1966 New York Giants (1-12-1)...While Allie Sherman’s G-Men did not threaten a winless campaign, we still believe this might have been the worst pro football team we have covered in TGS annals. A succession of powerhouse Giants teams had effectively been dismantled by the mid ‘60s, as almost all of the championship-era vets had either retired or been replaced. By 1966, the roster was a hodge-podge of journeymen and youngsters. Losing RB Tucker Frederickson to a knee injury was a tough blow, and when QB Earl Morrall went down at midseason with a broken wrist, Sherman desperately rolled the dice with an Ivy Leaguer, Cornell’s Gary Wood, with predictable results. But it was the “D” that was legendarily bad, allowing a then-record 501 points (35.8 ppg!) in a 14-game schedule and being mostly responsible for an infamous 72-41 loss to Otto Graham’s Redskins late in the season. Only an opening tie with Pittsburgh and a mid-October 13-10 win over the Redskins (who would avenge that defeat, and then some, in late November) prevented an 0-14 epitaph.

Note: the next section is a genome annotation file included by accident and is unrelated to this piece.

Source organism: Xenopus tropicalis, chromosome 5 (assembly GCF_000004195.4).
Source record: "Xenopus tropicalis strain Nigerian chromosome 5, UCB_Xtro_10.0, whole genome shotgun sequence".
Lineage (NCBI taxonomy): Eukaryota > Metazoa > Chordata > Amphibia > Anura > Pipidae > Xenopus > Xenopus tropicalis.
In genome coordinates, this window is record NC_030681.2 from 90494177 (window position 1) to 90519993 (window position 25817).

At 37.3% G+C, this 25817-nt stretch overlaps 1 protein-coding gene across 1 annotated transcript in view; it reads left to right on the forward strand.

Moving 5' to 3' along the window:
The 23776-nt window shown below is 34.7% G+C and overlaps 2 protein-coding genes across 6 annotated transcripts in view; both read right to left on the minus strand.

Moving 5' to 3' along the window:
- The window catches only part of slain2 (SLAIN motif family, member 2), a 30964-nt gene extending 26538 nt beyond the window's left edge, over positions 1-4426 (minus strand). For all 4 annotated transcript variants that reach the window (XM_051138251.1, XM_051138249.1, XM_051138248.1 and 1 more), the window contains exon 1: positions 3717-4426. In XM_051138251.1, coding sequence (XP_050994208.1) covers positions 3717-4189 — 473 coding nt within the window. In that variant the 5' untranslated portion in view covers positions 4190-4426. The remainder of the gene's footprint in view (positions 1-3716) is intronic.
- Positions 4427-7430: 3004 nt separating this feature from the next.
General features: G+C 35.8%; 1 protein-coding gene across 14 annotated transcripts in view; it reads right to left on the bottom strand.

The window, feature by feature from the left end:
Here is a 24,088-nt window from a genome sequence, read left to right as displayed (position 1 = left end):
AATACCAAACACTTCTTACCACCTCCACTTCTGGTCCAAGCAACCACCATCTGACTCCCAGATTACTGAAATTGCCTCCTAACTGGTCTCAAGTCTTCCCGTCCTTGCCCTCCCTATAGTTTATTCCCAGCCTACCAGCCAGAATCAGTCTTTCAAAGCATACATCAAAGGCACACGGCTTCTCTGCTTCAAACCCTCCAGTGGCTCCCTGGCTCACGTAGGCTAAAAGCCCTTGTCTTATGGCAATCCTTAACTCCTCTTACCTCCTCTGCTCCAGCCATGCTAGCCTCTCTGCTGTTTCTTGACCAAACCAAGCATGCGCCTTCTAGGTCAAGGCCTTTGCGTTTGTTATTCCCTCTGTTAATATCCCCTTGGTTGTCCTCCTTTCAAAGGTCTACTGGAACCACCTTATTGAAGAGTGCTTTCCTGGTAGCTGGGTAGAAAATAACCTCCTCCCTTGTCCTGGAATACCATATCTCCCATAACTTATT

1967 Atlanta Falcons (1-12-1)...In their second year of existence, the Falcons regressed from their debut season the year before, and we still don’t know how they didn’t lose every game they played. The Falcons did not upgrade their roster from their expansion campaign, able to only add a handful of castoffs from other teams. The young stars from 1966 (QB Randy Johnson, RB Junior Coffey, and LB Tommy Nobis) continued to battle, but there were no significant reinforcements from the maiden voyage in '66. Atlanta’s scoring differential was -17.6 ppg, worse than the 2008 Lions, and the offense was held to single-digit scoring on eight occasions. The only non-losses were fluky; Washington was forced to use DB Brig Owens as an emergency PK, costing it FGs and a missed PAT, in a 20-20 mid-October draw, and then the sloppy Vikings, despite holding Atlanta to 186 yards of offense, gave away a game when Nobis recorded a 4th Q pick-six off QB Ron Vander Kelen for the deciding points in a 21-20 win.

Dishonorable mention: 1960 Cowboys (0-11-1), 1961 Redskins (1-12-1), 1962 Raiders (1-13), 1968 Bills (1-12-1), 1969 Bears (1-13), 1969 Steelers (1-13), 1971 Bills (1-13), 1972 & ‘73 Oilers (both 1-13), 1980 Saints (1-15), 1989 Cowboys (1-15), 1991 Colts (1-15), 2000 Chargers (1-15), 2001 Panthers (1-13).